Around 8% of the U.S. population doesn’t speak English “very well,” according to the U.S. Census Bureau.
That makes voting in elections difficult for eligible voters with limited English-speaking skills, leaving them unable to understand the ballot or other election materials.
In 1975, a section was added to the Voting Rights Act to make it easier for non-English speakers to vote. Languages covered are Asian, American Indian, Alaska Native, and Spanish. In order for ballots and election information to be translated into another language, a state or county needs to satisfy the following criteria:
- More than 5% of the voting population are not proficient in English, OR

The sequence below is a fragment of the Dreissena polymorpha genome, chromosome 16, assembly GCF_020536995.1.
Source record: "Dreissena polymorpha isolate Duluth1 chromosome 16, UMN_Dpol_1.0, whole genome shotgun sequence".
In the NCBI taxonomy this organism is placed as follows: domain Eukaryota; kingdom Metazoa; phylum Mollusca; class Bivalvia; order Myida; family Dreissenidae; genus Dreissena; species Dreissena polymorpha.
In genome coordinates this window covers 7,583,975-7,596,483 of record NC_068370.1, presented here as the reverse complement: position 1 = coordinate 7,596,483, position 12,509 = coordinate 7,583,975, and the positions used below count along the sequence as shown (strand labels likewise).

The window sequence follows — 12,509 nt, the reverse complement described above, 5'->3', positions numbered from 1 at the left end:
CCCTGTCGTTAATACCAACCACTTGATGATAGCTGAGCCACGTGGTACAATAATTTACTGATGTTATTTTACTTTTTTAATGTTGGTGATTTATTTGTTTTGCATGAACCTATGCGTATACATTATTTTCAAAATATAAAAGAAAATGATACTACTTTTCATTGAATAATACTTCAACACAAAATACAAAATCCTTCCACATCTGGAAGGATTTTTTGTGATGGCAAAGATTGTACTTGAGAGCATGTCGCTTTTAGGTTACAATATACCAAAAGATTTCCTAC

- More than 10,000 of eligible voters speak limited English AND
- The rate of the voting population that are not English proficient and have less than a fifth grade education is higher than the national average
Currently, 331 jurisdictions meet the requirements outlined above, an increase of 68 since 2016, when the census last updated the list. Spanish is currently the most common language for translated ballots, followed by Chinese, Vietnamese, Navajo, Choctaw, and Filipino.
Immigration advocates say federal law doesn’t cover enough languages, leaving out voters who are from the Middle East and North Africa.
If you’re a non-English speaker confused about the voting process, various organizations can help.